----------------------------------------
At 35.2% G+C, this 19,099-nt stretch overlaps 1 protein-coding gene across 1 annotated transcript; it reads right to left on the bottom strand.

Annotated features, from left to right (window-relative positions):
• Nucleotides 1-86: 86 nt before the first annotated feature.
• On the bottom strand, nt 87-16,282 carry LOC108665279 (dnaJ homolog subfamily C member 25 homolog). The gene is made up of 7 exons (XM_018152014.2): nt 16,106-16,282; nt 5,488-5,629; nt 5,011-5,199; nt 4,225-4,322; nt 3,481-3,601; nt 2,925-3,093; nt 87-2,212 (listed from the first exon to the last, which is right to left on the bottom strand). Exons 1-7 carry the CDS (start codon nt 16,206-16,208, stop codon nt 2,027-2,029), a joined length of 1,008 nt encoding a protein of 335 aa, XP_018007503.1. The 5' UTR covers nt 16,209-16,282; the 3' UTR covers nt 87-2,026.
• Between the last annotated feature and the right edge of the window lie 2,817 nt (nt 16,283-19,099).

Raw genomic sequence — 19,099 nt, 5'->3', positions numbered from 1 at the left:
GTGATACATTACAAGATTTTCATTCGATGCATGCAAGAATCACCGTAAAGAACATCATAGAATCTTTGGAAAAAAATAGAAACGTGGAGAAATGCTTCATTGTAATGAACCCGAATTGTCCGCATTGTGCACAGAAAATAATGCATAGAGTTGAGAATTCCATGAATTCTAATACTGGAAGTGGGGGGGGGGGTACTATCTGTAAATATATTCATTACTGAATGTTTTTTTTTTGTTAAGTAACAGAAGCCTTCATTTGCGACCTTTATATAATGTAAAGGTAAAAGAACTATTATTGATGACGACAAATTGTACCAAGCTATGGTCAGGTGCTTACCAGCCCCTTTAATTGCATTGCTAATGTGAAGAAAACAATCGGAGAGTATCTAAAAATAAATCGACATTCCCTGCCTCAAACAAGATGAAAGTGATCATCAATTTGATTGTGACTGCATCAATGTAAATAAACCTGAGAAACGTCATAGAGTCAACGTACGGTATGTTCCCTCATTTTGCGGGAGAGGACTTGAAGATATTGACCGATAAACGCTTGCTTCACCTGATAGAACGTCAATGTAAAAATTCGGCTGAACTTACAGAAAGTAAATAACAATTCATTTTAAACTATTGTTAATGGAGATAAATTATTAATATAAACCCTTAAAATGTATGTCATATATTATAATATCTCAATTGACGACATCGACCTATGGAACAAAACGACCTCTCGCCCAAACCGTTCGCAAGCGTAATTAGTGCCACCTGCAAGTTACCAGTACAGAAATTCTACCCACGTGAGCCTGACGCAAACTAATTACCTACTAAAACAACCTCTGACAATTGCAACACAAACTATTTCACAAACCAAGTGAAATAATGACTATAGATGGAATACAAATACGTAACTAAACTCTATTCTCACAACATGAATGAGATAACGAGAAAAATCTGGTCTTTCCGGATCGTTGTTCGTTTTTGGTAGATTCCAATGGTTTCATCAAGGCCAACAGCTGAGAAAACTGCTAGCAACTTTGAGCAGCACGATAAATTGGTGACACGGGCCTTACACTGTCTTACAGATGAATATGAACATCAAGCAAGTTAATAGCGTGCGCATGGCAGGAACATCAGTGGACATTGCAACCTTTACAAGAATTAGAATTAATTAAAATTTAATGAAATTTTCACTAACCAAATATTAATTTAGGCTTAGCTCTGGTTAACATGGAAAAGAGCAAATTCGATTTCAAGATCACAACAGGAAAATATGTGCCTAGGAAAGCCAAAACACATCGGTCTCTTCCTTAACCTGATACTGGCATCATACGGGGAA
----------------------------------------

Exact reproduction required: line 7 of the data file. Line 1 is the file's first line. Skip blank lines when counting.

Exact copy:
GTGATACATTACAAGATTTTCATTCGATGCATGCAAGAATCACCGTAAAGAACATCATAGAATCTTTGGAAAAAAATAGAAACGTGGAGAAATGCTTCATTGTAATGAACCCGAATTGTCCGCATTGTGCACAGAAAATAATGCATAGAGTTGAGAATTCCATGAATTCTAATACTGGAAGTGGGGGGGGGGGTACTATCTGTAAATATATTCATTACTGAATGTTTTTTTTTTGTTAAGTAACAGAAGCCTTCATTTGCGACCTTTATATAATGTAAAGGTAAAAGAACTATTATTGATGACGACAAATTGTACCAAGCTATGGTCAGGTGCTTACCAGCCCCTTTAATTGCATTGCTAATGTGAAGAAAACAATCGGAGAGTATCTAAAAATAAATCGACATTCCCTGCCTCAAACAAGATGAAAGTGATCATCAATTTGATTGTGACTGCATCAATGTAAATAAACCTGAGAAACGTCATAGAGTCAACGTACGGTATGTTCCCTCATTTTGCGGGAGAGGACTTGAAGATATTGACCGATAAACGCTTGCTTCACCTGATAGAACGTCAATGTAAAAATTCGGCTGAACTTACAGAAAGTAAATAACAATTCATTTTAAACTATTGTTAATGGAGATAAATTATTAATATAAACCCTTAAAATGTATGTCATATATTATAATATCTCAATTGACGACATCGACCTATGGAACAAAACGACCTCTCGCCCAAACCGTTCGCAAGCGTAATTAGTGCCACCTGCAAGTTACCAGTACAGAAATTCTACCCACGTGAGCCTGACGCAAACTAATTACCTACTAAAACAACCTCTGACAATTGCAACACAAACTATTTCACAAACCAAGTGAAATAATGACTATAGATGGAATACAAATACGTAACTAAACTCTATTCTCACAACATGAATGAGATAACGAGAAAAATCTGGTCTTTCCGGATCGTTGTTCGTTTTTGGTAGATTCCAATGGTTTCATCAAGGCCAACAGCTGAGAAAACTGCTAGCAACTTTGAGCAGCACGATAAATTGGTGACACGGGCCTTACACTGTCTTACAGATGAATATGAACATCAAGCAAGTTAATAGCGTGCGCATGGCAGGAACATCAGTGGACATTGCAACCTTTACAAGAATTAGAATTAATTAAAATTTAATGAAATTTTCACTAACCAAATATTAATTTAGGCTTAGCTCTGGTTAACATGGAAAAGAGCAAATTCGATTTCAAGATCACAACAGGAAAATATGTGCCTAGGAAAGCCAAAACACATCGGTCTCTTCCTTAACCTGATACTGGCATCATACGGGGAA